June 12, 2013
Most people know by now I’m a believer of Tim Tebow, and as much as the haters wanted to think we have seen the end of Tebow, even they had to know he would resurface on an NFL roster eventually. That team just happens to be the New England Patriots, who signed Tebow to a two-year deal on Tuesday. We can talk about the obvious, such as the fact the Patriots didn’t sign Tebow to take the starting quarterback job. They are more than set at that position with future hall-of-famer Tom Brady and Ryan Mallett backing him up. We can also talk about the fact New England’s offensive coordinator, Josh McDaniels, was the man who had a huge hand in drafting Tebow back in 2010 when he was the head coach of the Denver Broncos. We can even talk about whether or not the Patriots is the only team where Tebow could have received another shot in the NFL. Instead, I think it’s important to talk about the situation Tebow finds himself in, and more importantly, the person who is the head coach of the team. Seeing how the head coach of the Patriots is Bill Belichick, the “Tebow Circus” will not be coming into the Boston area because the structure of the franchise won’t let that happen. Sure, you’ll have a few media members come in there and try to dig for information and snoop around to find some dirt, but the Patriots’ locker room is as close and joined at the hip as any other franchise in the league, which is in result of the way Belichick runs things. In other words, this is nothing close to the dysfunction we saw in Tebow’s time with the New York Jets last season, where there was no sense of authority or stability. There is no QB controversy in New England, and the contract Tebow signed has no guaranteed money. Media access will be limited to say the least, and that could be the best thing for Tebow in order to concentrate squarely on getting better as a quarterback. At the end of the day, that is the position Tebow has played his whole football life. Even though he struggled in his starts in the NFL, Tebow still managed to revive a bad Broncos football team to lead them an AFC West division title and a playoff win in 2011-’12 before Peyton Manning was at Denver’s services. It’s no secret whether Tebow wanted it to be this way or not, every move he makes is analyzed with a fine-toothed comb. The best thing for him at this point of his career is to be in a situation where he’s around people who not only will protect him from all of the outside noise, but also believe and will work with him to become a better player. Tebow’s work ethic is unquestioned, but even the hardest of workers need someone to believe in them. It appears Tebow has found that group in the Patriots, and I’m happy for him. As for Belichick, no coach in the NFL is better at shutting out the media than he is. We can bet any question that’s asked about Tebow will be the shortest answers possible, and it’s probably for the best. Belichick will make sure Tebow gets the work necessary to improve, and the ability to coach is something he doesn’t get enough credit for. Belichick may be seen as a guy who is infamous for his involvement in Spygate and his less than welcoming attitude towards the media and other distractions, but no one can question the man’s ability to coach. Maybe after his stay in New England, Tebow will be able to say the same thing.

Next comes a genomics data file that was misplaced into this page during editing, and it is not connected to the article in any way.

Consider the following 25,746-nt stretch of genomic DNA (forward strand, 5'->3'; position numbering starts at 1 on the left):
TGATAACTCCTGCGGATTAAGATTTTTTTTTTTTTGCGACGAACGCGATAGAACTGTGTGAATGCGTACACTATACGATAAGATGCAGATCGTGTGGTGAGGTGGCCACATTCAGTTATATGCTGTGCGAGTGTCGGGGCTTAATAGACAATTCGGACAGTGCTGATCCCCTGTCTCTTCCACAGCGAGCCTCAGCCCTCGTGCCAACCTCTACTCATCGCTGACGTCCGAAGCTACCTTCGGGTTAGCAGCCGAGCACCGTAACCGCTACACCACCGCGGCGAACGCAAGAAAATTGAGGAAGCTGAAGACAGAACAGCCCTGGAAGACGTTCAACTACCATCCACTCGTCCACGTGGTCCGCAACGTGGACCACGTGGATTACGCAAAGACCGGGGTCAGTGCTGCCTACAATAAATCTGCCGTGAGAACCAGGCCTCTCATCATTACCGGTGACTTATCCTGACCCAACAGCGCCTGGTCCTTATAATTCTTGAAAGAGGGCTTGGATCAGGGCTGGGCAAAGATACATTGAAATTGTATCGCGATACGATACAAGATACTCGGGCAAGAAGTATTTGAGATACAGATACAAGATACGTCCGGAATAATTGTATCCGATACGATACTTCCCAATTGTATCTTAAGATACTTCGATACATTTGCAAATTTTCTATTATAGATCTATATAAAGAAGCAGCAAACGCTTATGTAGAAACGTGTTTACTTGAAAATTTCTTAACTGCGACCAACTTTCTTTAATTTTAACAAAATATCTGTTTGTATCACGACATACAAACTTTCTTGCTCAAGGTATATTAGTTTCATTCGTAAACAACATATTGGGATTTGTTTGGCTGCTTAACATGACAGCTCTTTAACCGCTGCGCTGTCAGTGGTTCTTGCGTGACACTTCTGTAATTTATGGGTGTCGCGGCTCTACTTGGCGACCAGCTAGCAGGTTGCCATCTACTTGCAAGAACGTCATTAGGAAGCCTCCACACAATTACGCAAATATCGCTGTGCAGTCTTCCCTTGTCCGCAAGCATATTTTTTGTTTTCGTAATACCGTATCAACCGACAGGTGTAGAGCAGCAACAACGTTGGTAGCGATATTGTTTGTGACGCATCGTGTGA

By Charles Taylor